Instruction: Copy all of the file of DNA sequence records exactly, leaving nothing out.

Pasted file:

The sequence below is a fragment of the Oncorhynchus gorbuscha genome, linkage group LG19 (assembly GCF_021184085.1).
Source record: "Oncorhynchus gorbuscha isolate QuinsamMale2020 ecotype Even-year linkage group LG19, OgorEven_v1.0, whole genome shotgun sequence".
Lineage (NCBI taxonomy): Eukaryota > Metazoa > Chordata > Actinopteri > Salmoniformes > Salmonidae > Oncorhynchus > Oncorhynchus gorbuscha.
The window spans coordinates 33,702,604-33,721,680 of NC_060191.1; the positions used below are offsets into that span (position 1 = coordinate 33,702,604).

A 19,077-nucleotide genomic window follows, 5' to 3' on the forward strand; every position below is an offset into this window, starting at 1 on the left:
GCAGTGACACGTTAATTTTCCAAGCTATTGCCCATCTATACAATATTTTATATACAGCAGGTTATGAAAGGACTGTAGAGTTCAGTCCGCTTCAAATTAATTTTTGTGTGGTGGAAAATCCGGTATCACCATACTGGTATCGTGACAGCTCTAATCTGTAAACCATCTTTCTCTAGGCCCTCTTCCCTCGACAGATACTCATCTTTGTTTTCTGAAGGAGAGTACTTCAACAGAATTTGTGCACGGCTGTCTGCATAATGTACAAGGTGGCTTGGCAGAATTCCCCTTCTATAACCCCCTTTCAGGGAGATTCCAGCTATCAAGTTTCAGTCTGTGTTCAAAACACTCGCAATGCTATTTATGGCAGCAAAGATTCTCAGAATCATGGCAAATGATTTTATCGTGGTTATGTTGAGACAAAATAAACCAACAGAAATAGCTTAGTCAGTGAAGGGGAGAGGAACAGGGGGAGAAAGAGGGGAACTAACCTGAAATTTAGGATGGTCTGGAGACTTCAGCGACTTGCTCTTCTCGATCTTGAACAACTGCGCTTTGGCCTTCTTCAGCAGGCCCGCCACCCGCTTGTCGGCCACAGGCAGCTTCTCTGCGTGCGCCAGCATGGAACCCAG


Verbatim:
The sequence below is a fragment of the Oncorhynchus gorbuscha genome, linkage group LG19 (assembly GCF_021184085.1).
Source record: "Oncorhynchus gorbuscha isolate QuinsamMale2020 ecotype Even-year linkage group LG19, OgorEven_v1.0, whole genome shotgun sequence".
Lineage (NCBI taxonomy): Eukaryota > Metazoa > Chordata > Actinopteri > Salmoniformes > Salmonidae > Oncorhynchus > Oncorhynchus gorbuscha.
The window spans coordinates 33,702,604-33,721,680 of NC_060191.1; the positions used below are offsets into that span (position 1 = coordinate 33,702,604).

A 19,077-nucleotide genomic window follows, 5' to 3' on the forward strand; every position below is an offset into this window, starting at 1 on the left:
GCAGTGACACGTTAATTTTCCAAGCTATTGCCCATCTATACAATATTTTATATACAGCAGGTTATGAAAGGACTGTAGAGTTCAGTCCGCTTCAAATTAATTTTTGTGTGGTGGAAAATCCGGTATCACCATACTGGTATCGTGACAGCTCTAATCTGTAAACCATCTTTCTCTAGGCCCTCTTCCCTCGACAGATACTCATCTTTGTTTTCTGAAGGAGAGTACTTCAACAGAATTTGTGCACGGCTGTCTGCATAATGTACAAGGTGGCTTGGCAGAATTCCCCTTCTATAACCCCCTTTCAGGGAGATTCCAGCTATCAAGTTTCAGTCTGTGTTCAAAACACTCGCAATGCTATTTATGGCAGCAAAGATTCTCAGAATCATGGCAAATGATTTTATCGTGGTTATGTTGAGACAAAATAAACCAACAGAAATAGCTTAGTCAGTGAAGGGGAGAGGAACAGGGGGAGAAAGAGGGGAACTAACCTGAAATTTAGGATGGTCTGGAGACTTCAGCGACTTGCTCTTCTCGATCTTGAACAACTGCGCTTTGGCCTTCTTCAGCAGGCCCGCCACCCGCTTGTCGGCCACAGGCAGCTTCTCTGCGTGCGCCAGCATGGAACCCAG